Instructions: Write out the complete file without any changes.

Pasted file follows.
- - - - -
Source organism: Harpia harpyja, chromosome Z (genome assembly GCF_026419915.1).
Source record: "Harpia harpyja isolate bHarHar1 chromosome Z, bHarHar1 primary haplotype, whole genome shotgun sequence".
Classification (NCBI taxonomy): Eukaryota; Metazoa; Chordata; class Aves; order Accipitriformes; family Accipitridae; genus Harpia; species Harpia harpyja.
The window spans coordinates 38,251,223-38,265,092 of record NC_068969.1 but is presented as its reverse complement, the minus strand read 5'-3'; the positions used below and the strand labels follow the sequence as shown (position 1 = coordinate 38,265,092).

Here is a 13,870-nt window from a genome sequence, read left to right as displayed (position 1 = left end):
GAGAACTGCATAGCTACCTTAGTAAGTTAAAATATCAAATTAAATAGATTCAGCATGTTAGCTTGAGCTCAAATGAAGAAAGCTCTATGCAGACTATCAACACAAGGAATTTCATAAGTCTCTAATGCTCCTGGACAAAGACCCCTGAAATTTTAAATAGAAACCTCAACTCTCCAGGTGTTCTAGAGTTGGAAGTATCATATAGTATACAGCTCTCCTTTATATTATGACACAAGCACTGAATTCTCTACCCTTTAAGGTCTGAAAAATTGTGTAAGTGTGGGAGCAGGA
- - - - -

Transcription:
Source organism: Harpia harpyja, chromosome Z (genome assembly GCF_026419915.1).
Source record: "Harpia harpyja isolate bHarHar1 chromosome Z, bHarHar1 primary haplotype, whole genome shotgun sequence".
Classification (NCBI taxonomy): Eukaryota; Metazoa; Chordata; class Aves; order Accipitriformes; family Accipitridae; genus Harpia; species Harpia harpyja.
The window spans coordinates 38,251,223-38,265,092 of record NC_068969.1 but is presented as its reverse complement, the minus strand read 5'-3'; the positions used below and the strand labels follow the sequence as shown (position 1 = coordinate 38,265,092).

Here is a 13,870-nt window from a genome sequence, read left to right as displayed (position 1 = left end):
GAGAACTGCATAGCTACCTTAGTAAGTTAAAATATCAAATTAAATAGATTCAGCATGTTAGCTTGAGCTCAAATGAAGAAAGCTCTATGCAGACTATCAACACAAGGAATTTCATAAGTCTCTAATGCTCCTGGACAAAGACCCCTGAAATTTTAAATAGAAACCTCAACTCTCCAGGTGTTCTAGAGTTGGAAGTATCATATAGTATACAGCTCTCCTTTATATTATGACACAAGCACTGAATTCTCTACCCTTTAAGGTCTGAAAAATTGTGTAAGTGTGGGAGCAGGA